Founding Congress of the Anarchist Federation in Greece

Translated by Fred-FA

The organizational reconstruction of the anarchist movement in Greece has been very high up in the agenda for quite some time now. Book publishing, political events, discussions and even public debates, over the internet or not, encouraged, on the one hand, a disposition of criticism towards the shortcomings of non-formalism and the current practices of anarchist activists and militants and on the other hand created the will to start addressing this issue in terms that would lead to a better understanding of our views from the whole of the society and more fruitful results for the anarchist movement.

On this basis, during the last two and a half years many anarchist collectives have chosen to take action in order to solve the aforementioned problem by initiating a series of discussions that would allow them both to reflect and express their opinions on various subjects and, most importantly, to accomplish the arduous task of reaching common ground with other collectives with whom they may not necessarily share a common understanding or have any prior political relations.

We believe that the form and mode of this process, as well as its content and results, contribute to the legacy of the anarchist movement in Greece. Even if the various different political viewpoints and stands on organizational matters within this collective effort did not allow it to remain as one and eventually lead, during the final phase of this process, to its split, the crucial and primary issue, the very reason that this process was initiated in the first place, is still at stake: the need for the organizational reconstruction of the anarchist movement on new foundations.

A necessity that is being emphasized keenly each and every time we discover that our reflexes may render us capable of direct and fast response of the provocations and offensive actions of the state, but our complacency in them dooms our political movement in the dead end of opportunism and the randomness of coincidence.
A necessity that is being emphasized keenly each and every time that our political projects within the context of ongoing struggles, are being downgraded to wooden language, to monotonous repetitive verbal patterns, if they are not integrated into an holistic political position and a coherent political program.

A necessity, finally, that is being emphasized keenly each and every time that personal social relations or dislikes and relations in the form of companionships or rivalries define who cooperates with whom, who associates with whom, to whom do we turn to when confronted with urgent situations, and with whom are we going to cooperate in the end.

All the above, namely opportunism and temporal activism, vagueness and the fragmented nature of our political projects, the stilted ideologization and the substitution of political relations by personal relations, constitute the core of interest of the anarchist collectives that are currently attempting to open a new chapter in the history of the organizational efforts of the anarchist movement in Greece, by forming an anarchist federation.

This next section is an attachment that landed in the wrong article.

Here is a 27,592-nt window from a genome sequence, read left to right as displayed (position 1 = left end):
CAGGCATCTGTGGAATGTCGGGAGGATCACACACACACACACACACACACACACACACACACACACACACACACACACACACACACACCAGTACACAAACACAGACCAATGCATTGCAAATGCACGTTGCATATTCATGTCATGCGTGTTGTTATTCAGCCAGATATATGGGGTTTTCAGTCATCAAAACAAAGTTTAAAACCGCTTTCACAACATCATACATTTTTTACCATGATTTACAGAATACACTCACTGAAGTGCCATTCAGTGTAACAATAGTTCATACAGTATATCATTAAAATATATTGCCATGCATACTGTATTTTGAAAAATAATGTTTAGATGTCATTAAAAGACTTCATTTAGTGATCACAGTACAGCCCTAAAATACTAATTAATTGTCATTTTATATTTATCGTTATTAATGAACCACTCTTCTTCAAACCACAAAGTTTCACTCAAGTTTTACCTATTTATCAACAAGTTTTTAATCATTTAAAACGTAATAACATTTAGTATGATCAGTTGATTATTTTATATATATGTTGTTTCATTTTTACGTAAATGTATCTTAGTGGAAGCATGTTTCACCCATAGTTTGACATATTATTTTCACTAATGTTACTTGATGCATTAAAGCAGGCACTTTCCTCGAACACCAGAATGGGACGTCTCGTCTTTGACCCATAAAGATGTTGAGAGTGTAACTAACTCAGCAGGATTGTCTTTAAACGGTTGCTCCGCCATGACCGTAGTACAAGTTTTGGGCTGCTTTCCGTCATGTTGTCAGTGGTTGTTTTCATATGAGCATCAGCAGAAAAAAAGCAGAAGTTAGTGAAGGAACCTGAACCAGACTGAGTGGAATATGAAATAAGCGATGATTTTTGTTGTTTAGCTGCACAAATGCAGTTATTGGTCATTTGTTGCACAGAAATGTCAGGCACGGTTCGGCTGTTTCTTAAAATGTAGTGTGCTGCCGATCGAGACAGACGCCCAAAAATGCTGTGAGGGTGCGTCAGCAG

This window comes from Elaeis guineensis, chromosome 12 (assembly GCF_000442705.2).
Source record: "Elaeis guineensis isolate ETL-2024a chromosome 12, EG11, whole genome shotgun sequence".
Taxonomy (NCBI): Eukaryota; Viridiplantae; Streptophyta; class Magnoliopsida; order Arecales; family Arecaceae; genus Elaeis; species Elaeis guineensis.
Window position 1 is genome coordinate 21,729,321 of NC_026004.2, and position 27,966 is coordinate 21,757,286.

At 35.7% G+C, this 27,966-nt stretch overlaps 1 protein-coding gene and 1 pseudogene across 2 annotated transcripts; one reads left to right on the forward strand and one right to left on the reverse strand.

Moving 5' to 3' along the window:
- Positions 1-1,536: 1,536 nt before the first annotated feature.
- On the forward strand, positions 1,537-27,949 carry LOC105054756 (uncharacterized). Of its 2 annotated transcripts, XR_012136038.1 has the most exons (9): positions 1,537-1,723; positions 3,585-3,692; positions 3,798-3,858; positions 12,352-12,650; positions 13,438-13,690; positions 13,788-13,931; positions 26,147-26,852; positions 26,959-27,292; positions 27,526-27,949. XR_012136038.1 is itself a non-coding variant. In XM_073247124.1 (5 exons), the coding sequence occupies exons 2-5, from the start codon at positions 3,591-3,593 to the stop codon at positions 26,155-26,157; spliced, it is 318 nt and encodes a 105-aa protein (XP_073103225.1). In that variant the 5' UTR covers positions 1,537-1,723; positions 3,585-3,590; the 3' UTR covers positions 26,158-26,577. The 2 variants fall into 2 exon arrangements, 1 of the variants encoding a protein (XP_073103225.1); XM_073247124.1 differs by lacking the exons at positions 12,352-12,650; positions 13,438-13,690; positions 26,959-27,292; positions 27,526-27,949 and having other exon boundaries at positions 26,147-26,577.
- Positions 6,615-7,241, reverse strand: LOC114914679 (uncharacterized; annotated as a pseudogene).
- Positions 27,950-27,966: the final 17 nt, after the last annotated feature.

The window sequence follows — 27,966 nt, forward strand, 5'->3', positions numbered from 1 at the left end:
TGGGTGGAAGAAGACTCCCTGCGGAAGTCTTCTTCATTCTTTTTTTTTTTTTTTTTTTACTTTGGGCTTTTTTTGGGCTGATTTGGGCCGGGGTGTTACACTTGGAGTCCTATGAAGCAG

We do not consider, of course, that conversation and argument between us have made us some sort of experts on all matters concerning organization, nor are we going to claim that we have discovered the organizational remedy for each and every political weakness of the anarchist movement. We are, nevertheless, determined to experiment with new forms of political organization and to try new ways of structuring the practices, the projects and the very presence of anarchists in the social and class struggle.

We are determined to confront the years of inability of producing a strategy for our movement through the creation of a political common ground where our opinions may converge and interact on an equal and functional basis. The federal form of organization may become this field, promoting even further the production of a holistic spearhead speech and providing with more possibilities for the propagation of said political positions in society and the proletariat.

Moreover, we want this federation to constitute the sum of structures and processes that will form a common ground of interaction and cooperation for the anarchist collectives, something that may combat the rationale of temporal understandings between comrades and the occasional resulting informal hierarchies.

Comrades, the contemporary rapid political developments, the changes in the central political scene, the economic, social and political crisis and the negative developments in labor relations and social affairs render the need for our organization in new terms, more effective, more massive and explicitly revolutionary, as imperative as ever.

In the times we live in, the anarchist perspective can and must spread and insert itself to society as the only capable of leading the proletariat to social liberation and class emancipation !

It has become clear now that in the transitional eras and the historical discontinuities we live in, the revolutionary forces of liberation are either organizing, planning and acting in unison, or preparing to perish !

We call the groups and collectives of the anarchist movement to think on these questions that all these years have emerged from the way we operate and to accept our invitationto attend the founding conference of the Anarchist Federation which will be held on 3 and 4 October in Athens.


Anarchists for the Social Liberation

Anarchist Collective “Fuse” Anarchist Collective “Kathodon”

Anarchist Collective from Nea Filadelphia Anarchist Collective “Rubicon” Void Circle


Anarchist Collective “Ano Throsko” Libertarian Initiative of Thessalonica


Libertarian Initiative against Capitalism and the State “No Man’s Land”

Heraklion Crete

Anarchist Collective Oktana